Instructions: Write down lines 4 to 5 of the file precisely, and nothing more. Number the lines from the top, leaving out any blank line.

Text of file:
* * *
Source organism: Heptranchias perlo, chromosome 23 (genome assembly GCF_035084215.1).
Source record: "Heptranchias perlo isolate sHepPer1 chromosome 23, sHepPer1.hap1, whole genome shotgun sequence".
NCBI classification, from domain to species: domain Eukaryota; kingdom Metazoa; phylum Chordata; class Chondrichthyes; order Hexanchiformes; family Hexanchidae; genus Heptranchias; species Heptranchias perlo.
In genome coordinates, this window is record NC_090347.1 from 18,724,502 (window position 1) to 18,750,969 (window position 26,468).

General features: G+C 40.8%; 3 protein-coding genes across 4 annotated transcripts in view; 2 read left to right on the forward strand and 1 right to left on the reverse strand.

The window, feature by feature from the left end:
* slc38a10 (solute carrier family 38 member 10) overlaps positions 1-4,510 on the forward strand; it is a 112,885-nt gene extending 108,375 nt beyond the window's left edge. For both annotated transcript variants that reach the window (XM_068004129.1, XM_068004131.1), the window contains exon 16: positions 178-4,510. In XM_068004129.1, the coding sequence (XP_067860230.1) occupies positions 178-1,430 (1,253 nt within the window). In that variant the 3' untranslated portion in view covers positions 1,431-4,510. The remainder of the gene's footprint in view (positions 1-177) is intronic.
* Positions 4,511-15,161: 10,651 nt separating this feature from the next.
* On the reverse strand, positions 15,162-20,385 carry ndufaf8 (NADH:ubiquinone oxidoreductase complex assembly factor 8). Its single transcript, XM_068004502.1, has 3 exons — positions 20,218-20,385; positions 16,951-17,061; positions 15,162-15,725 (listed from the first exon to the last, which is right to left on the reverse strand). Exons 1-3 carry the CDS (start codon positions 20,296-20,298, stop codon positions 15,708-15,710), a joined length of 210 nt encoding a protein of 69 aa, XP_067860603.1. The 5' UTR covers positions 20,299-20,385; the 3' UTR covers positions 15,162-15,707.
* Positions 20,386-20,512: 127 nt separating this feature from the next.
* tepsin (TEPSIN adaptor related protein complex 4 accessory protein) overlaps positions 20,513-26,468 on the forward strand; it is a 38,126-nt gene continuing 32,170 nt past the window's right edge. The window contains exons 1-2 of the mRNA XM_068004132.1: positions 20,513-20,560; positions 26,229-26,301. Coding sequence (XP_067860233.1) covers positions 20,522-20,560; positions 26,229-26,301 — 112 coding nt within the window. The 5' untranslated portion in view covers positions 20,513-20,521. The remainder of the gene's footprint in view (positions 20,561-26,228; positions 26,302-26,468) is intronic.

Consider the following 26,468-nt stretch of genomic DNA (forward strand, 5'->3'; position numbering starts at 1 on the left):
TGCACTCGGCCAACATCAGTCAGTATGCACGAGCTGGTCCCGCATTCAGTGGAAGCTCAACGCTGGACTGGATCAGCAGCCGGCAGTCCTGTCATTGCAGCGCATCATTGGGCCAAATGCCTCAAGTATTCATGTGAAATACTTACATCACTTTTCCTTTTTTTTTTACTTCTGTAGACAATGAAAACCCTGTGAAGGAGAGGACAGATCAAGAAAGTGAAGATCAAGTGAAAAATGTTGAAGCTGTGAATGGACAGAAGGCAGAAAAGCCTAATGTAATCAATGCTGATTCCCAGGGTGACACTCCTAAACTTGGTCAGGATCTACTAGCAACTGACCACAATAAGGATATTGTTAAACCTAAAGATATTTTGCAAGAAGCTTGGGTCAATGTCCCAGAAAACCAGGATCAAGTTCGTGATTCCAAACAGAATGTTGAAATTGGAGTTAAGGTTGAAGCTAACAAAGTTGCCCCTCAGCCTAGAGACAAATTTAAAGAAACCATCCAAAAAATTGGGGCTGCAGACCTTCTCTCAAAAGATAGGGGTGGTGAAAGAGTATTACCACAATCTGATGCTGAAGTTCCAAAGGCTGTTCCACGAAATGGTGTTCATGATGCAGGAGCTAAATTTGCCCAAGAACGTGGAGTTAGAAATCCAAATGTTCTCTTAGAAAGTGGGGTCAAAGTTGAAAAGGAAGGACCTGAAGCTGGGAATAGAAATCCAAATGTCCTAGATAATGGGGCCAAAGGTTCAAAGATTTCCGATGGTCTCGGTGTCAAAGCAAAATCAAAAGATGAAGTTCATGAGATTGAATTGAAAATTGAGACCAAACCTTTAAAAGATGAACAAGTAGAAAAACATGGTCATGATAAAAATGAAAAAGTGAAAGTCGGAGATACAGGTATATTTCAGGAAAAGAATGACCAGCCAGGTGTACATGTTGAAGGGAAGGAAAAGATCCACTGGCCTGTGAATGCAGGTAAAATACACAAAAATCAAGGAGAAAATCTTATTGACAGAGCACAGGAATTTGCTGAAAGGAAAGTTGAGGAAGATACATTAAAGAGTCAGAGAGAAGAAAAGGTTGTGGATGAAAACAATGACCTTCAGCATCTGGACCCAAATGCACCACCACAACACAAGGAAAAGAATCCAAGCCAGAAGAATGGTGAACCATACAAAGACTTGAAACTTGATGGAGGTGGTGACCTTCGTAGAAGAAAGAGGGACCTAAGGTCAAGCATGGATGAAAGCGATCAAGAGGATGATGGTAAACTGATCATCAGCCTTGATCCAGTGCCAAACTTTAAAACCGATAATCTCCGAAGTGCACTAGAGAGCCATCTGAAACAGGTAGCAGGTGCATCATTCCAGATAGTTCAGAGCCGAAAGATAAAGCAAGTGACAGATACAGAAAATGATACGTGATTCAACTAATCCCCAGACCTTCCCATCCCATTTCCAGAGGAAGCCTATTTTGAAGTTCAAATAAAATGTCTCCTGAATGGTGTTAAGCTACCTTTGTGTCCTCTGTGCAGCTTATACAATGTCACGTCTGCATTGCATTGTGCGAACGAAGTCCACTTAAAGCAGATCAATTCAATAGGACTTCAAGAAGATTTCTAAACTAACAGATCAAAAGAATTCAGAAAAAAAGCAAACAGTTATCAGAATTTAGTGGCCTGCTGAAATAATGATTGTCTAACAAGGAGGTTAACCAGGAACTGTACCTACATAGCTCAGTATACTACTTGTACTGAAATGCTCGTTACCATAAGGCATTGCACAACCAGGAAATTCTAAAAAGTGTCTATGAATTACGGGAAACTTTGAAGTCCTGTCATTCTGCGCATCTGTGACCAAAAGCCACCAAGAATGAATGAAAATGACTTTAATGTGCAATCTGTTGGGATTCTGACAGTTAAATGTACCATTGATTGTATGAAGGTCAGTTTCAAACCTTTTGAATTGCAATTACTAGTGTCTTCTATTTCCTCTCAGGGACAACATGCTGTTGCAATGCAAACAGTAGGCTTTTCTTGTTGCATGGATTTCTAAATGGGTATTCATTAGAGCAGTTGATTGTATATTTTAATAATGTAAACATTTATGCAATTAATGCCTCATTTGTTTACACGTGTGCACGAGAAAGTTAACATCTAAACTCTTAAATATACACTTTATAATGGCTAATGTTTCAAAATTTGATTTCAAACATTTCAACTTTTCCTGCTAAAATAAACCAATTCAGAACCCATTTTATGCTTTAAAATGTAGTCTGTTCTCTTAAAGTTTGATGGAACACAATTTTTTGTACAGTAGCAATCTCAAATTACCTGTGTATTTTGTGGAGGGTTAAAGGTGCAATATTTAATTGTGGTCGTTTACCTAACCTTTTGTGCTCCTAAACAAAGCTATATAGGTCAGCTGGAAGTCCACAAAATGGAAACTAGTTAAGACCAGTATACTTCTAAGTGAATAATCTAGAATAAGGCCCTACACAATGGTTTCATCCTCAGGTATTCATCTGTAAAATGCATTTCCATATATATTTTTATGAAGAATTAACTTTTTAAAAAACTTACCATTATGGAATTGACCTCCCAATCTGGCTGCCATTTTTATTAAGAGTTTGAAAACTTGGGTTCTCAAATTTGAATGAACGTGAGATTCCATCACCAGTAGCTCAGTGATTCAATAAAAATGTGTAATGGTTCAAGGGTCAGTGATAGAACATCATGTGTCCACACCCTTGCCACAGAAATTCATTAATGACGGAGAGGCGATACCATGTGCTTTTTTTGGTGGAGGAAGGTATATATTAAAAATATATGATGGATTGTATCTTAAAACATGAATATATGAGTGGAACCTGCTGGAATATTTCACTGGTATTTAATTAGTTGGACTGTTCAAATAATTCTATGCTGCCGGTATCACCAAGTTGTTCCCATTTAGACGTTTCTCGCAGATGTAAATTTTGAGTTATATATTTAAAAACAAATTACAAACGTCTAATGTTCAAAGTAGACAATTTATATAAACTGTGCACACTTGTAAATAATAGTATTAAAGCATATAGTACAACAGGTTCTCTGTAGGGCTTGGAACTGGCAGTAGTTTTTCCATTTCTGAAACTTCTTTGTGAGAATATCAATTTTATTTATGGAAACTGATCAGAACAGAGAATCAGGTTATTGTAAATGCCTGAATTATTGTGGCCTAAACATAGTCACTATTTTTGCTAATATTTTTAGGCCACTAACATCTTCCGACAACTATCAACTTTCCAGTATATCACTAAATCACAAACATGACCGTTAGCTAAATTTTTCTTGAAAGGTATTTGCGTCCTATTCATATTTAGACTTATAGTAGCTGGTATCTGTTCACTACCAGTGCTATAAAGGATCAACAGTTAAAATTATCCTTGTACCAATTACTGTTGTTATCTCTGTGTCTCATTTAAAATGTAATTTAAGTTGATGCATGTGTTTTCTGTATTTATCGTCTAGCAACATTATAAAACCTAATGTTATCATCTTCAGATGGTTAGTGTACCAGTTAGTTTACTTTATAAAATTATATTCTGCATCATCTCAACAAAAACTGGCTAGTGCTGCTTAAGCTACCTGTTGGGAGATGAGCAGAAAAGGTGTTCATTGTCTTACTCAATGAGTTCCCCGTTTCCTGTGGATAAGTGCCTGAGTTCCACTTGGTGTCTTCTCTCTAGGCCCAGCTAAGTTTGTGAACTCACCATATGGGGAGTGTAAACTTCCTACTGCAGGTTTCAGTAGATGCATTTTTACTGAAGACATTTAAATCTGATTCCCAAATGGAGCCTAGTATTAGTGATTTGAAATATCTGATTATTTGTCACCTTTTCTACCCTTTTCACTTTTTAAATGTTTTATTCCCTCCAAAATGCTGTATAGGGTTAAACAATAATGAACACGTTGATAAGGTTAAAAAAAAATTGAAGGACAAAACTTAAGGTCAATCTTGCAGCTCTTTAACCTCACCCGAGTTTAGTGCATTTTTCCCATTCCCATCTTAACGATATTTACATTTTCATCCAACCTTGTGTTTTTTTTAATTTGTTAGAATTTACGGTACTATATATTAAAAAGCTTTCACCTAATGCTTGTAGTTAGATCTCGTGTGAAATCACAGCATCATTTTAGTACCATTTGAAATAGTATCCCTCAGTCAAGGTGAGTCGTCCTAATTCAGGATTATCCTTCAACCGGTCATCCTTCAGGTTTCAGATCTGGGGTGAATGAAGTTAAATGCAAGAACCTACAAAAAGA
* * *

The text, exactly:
In genome coordinates, this window is record NC_090347.1 from 18,724,502 (window position 1) to 18,750,969 (window position 26,468).

General features: G+C 40.8%; 3 protein-coding genes across 4 annotated transcripts in view; 2 read left to right on the forward strand and 1 right to left on the reverse strand.